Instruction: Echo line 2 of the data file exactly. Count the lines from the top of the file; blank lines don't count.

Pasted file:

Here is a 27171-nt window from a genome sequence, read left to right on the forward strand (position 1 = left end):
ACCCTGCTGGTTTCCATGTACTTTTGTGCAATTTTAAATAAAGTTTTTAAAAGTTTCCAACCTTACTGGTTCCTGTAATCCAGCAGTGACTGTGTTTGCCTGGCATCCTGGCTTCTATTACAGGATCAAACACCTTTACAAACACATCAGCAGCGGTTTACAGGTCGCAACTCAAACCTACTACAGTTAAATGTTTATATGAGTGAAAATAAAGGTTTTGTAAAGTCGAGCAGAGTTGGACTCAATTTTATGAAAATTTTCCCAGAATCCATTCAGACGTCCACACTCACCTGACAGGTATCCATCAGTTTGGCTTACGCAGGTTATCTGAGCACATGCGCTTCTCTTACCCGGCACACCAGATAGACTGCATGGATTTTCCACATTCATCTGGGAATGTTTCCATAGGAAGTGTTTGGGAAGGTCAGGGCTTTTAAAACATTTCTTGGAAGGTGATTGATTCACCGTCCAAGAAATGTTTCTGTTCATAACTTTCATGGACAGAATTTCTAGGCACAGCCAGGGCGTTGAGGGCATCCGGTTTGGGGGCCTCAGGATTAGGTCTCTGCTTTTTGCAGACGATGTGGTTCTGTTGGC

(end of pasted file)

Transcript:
ACCCTGCTGGTTTCCATGTACTTTTGTGCAATTTTAAATAAAGTTTTTAAAAGTTTCCAACCTTACTGGTTCCTGTAATCCAGCAGTGACTGTGTTTGCCTGGCATCCTGGCTTCTATTACAGGATCAAACACCTTTACAAACACATCAGCAGCGGTTTACAGGTCGCAACTCAAACCTACTACAGTTAAATGTTTATATGAGTGAAAATAAAGGTTTTGTAAAGTCGAGCAGAGTTGGACTCAATTTTATGAAAATTTTCCCAGAATCCATTCAGACGTCCACACTCACCTGACAGGTATCCATCAGTTTGGCTTACGCAGGTTATCTGAGCACATGCGCTTCTCTTACCCGGCACACCAGATAGACTGCATGGATTTTCCACATTCATCTGGGAATGTTTCCATAGGAAGTGTTTGGGAAGGTCAGGGCTTTTAAAACATTTCTTGGAAGGTGATTGATTCACCGTCCAAGAAATGTTTCTGTTCATAACTTTCATGGACAGAATTTCTAGGCACAGCCAGGGCGTTGAGGGCATCCGGTTTGGGGGCCTCAGGATTAGGTCTCTGCTTTTTGCAGACGATGTGGTTCTGTTGGC